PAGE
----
Report 99142 Summary - April 2000

The State-County Property Tax Administration Program: The State and the Counties Continue to Benefit, but the Department of Finance Needs to Improve Its Oversight


In 1995, the Legislature created the State-County Property Tax Administration Program (program), which allows county assessors to contract with the Department of Finance (department) to receive performance-based loans. The legislation responded to the financial straits of county assessors, who were facing substantial work backlogs created by major budget reductions. County assessors use the state loans to finance various local property tax administration activities, such as processing backlogs of assessment appeals, searching for unassessed property, or enhancing computer systems. The department considers the loans repaid if the assessors complete the additional workloads their loan agreements specify. The Legislature is deliberating whether it should continue the program, which is scheduled to end in fiscal year 2000-01.

Continuing the program makes good business sense. Although department oversight has been weak, the program continues to generate a significant amount of new property tax revenues that benefit the State and the counties. For the most current completed loan year, the 47 counties participating in the program reported that $50.9 million in state-funded loans generated more than $590 million in new property tax revenues. Although this average rate of return of almost $12 for every dollar loaned was overstated, the program still provides a positive return to the State, counties, cities, special districts, and redevelopment agencies. Also, the program is financially successful in times of recession as well as prosperity because counties have the discretion to use loan money for whatever property tax work produces the most revenue at a given time. In addition, assessors are still reporting backlogs, which suggests a continued reliance on loans from the State. All but 1 of the 47 participating counties reported backlogs of property tax work at the end of the most current completed loan year. Finally, the program provides a much-needed infusion of funds that strengthens the local property tax administration system.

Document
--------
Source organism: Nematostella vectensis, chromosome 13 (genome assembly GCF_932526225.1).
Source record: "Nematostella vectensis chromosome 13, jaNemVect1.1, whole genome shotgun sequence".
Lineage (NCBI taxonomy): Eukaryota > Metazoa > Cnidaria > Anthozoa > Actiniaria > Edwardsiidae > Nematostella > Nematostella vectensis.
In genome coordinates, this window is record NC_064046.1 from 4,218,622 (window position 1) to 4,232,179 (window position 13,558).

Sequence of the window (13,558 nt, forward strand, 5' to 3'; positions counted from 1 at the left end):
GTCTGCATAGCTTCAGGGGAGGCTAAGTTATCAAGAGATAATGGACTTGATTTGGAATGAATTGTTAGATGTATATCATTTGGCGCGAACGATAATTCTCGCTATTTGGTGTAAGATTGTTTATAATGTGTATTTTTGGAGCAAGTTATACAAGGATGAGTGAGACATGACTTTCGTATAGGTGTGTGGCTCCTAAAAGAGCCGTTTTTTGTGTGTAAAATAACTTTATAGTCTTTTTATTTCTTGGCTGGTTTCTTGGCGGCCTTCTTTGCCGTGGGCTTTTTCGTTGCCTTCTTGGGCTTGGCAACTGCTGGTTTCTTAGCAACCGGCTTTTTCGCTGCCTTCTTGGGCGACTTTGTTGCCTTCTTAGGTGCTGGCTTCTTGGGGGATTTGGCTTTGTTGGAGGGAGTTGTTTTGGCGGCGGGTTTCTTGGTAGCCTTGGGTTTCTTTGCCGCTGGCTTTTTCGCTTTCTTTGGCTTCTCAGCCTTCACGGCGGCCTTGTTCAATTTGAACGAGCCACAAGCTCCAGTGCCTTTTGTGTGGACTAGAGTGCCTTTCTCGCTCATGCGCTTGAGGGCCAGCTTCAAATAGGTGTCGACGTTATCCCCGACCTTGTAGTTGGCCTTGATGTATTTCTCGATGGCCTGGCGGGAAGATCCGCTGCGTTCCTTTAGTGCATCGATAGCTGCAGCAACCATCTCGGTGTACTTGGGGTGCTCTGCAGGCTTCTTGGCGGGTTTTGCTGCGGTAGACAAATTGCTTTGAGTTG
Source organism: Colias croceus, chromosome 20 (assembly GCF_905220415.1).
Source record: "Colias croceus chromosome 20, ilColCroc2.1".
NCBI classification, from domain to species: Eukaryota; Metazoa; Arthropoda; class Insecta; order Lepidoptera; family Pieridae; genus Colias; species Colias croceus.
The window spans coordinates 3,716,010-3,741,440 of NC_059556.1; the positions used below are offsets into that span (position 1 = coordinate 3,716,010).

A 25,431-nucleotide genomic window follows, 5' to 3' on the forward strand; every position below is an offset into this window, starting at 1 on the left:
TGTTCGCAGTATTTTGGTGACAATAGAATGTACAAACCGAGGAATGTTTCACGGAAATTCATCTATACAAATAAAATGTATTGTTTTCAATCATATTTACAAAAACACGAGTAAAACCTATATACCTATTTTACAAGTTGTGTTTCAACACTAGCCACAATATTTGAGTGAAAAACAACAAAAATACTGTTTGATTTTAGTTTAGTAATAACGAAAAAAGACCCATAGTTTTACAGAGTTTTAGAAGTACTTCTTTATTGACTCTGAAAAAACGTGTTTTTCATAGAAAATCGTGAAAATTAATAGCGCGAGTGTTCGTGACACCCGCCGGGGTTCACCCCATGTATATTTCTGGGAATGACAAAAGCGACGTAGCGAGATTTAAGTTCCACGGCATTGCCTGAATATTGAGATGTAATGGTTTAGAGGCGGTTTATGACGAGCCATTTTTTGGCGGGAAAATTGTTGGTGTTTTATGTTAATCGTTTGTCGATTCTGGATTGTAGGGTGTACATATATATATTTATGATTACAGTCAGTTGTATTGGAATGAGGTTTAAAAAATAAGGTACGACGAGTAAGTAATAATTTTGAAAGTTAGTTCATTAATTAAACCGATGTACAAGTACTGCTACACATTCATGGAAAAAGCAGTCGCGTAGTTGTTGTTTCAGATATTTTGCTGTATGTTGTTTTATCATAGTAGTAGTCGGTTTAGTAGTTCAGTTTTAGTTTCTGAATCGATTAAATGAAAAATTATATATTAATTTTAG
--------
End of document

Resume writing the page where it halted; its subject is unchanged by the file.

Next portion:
Although we believe the program should continue, we found that the department makes loans to counties based on insufficient and unverified information and does not have enough data to evaluate the program's success. In addition, the department has allowed counties to carry over unused funds without requiring them to explain how and when they plan to use the funds. As a result, the department could be making loans that are larger than necessary. Further, the department has less assurance that program funds ultimately will be spent on property tax administration. The information gap has resulted primarily because the department has not required adequate county reporting.

Finally, the Legislature recently required the Legislative Analyst's Office to develop alternatives for restructuring the property tax allocation system. If the Legislature makes significant changes to the property tax allocation system, the need for the program should be re-evaluated.


To ensure additional growth in property tax revenues that benefit local governments and the State, the Legislature should continue the State-County Property Tax Administration Program.

If the Legislature continues the program, the department should improve its oversight by requiring that counties do the following:

To ensure that the counties use loan funds only for property tax administration and that reported revenues are attributable to loan funds actually spent, the department should require counties to do the following: Finally, to ensure that the department is receiving accurate information from the counties, the department should require each county auditor to validate county reports on the following: AGENCY COMMENTS

The department generally concurred with our recommendations. It acknowledged that if the program is continued, it should improve its oversight of the program and require a more standardized reporting format by the counties. The department also indicated that if the program sunsets at the end of fiscal year 2000-01, as provided in current law, it will consider implementing the recommendations to the extent feasible throughout the remainder of the current program.